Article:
The one problem with this otherwise brilliant justification for outright Russian imperialism is that it is demonstrably false — unlike the esoteric theoretical premises of Marxism-Leninism. The Georgian military at its pre-war height consisted of about 29,000 servicemembers, including perhaps 17,000 in maneuver units in the army. It was mostly a light-infantry force, fielding around 82 T-72 tanks, around 210 armored personnel carriers. Its air force had half a dozen or so operational combat airplanes and about ten operational attack helicopters. The Russian army, by contrast, has over 6,000 tanks, more than 6,000 armored personnel carriers, hundreds of bombers, fighters, and fighter-bombers. Russian forces within Georgian territory numbered well over 10,000, calculating all the reinforcements Moscow sent to “protect” its peacekeepers. It is very likely that Russian forces within Georgia now outnumber the remaining effectives in the Georgian army.
In the process of protecting its peacekeepers, Moscow has bombed and/or occupied and demolished the garrison of every single Georgian army maneuver unit, every major military airfield, and Georgia’s command-and-control centers. Russian units have been systematically destroying barracks, other buildings, and equipment at Georgian brigade garrisons at Senaki and Gori. The Russians announced that they had seized or destroyed almost every single tank the Georgians once possessed, as well as a great deal of artillery, and even rifles and small-arms ammunition — all on the soil of Georgia, not South Ossetia or Abkhazia. There has been no parallel to this military operation since Saddam Hussein invaded Kuwait in 1990. It is an assault on the fabric of international law fully as devastating as Saddam’s. But even Saddam never claimed that Kuwait posed a threat to Iraq.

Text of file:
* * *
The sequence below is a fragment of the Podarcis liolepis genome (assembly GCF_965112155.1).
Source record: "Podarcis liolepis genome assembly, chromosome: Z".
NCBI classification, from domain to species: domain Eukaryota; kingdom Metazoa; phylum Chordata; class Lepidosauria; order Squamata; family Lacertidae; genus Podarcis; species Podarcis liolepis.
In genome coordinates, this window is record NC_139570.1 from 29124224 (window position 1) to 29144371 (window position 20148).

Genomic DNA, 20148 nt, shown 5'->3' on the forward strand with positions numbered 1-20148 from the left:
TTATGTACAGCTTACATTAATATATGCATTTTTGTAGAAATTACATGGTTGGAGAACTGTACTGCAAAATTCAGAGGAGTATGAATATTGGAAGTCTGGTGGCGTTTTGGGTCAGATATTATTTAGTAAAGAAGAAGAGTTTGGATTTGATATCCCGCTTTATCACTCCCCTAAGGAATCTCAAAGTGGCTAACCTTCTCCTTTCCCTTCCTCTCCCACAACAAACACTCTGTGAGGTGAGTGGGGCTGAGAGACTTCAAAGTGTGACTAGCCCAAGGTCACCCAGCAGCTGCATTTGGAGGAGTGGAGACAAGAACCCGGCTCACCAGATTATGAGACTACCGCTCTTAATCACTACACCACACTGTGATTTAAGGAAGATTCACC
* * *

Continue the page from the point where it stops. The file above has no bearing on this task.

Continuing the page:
The problem is that Russia is much bigger and stronger than Iraq, and Putin is much smarter than Saddam ever was. He knows that the U.S., to say nothing of Europe, is not going to send troops to Georgia. Washington has been unwilling even to send military equipment to an ally whose troops were fighting alongside of ours in Iraq just a few weeks ago — although it’s not clear that such a move would make any sense, to be sure, since the Russians would likely just destroy anything we sent anyway. He does not believe that Russia will be kicked out of the G-8, stalled at the WTO, or pay any real price at all for this act of naked aggression. He believes that Russia will shortly recognize Abkhazia and South Ossetia as independent states — take that, Kosovo! — and no one will react.
He seems to intend to bring Georgian president Mikheil Saakashvili to trial either in the Hague or in Moscow or both for war crimes and genocide, and Russian spokesmen rail against America’s refusal to “recognize” those war crimes and the genocide that did not occur in South Ossetia (where even inflated Russian figures put the death toll at around 1,600 people — far too many deaths, to be sure, but certainly not a genocide). All this will likely lead to Russian pressure on Georgia — did I mention that Russian forces have possessed themselves of the hydroelectric power station that supplies most of Georgia’s electricity on the pretext of protecting it from Georgian terrorism? — to remove Saakashvili and submit to Moscow’s will. And then who knows? Ukraine’s pro-Western president is bringing charges against the pro-Russian prime minister. The Baltic states are panicking, as well they might. For facing the Russian challenge is much harder and more complicated than was facing Saddam Hussein in 1990 — not that that was easy.
But we must find a way. The alternative is to permit Putin to turn international law into the law of the jungle. Russia has not pursued so overtly an aggressive and imperialistic goal since the days of Catherine the Great. Putin’s naked ambition may leave us longing for the days of Soviet sublety. After the invasion of Afghanistan, Jimmy Carter boycotted the 1980 Winter Olympics, imposed economic sanctions on Russia, sent military aid to Afghanistan, and embarked on what would become the Reagan military build-up. So far, the United States has canceled joint naval exercises with Russia and sent humanitarian aid to Georgia. It seems unlikely that that will be enough to deter Putin from further aggression.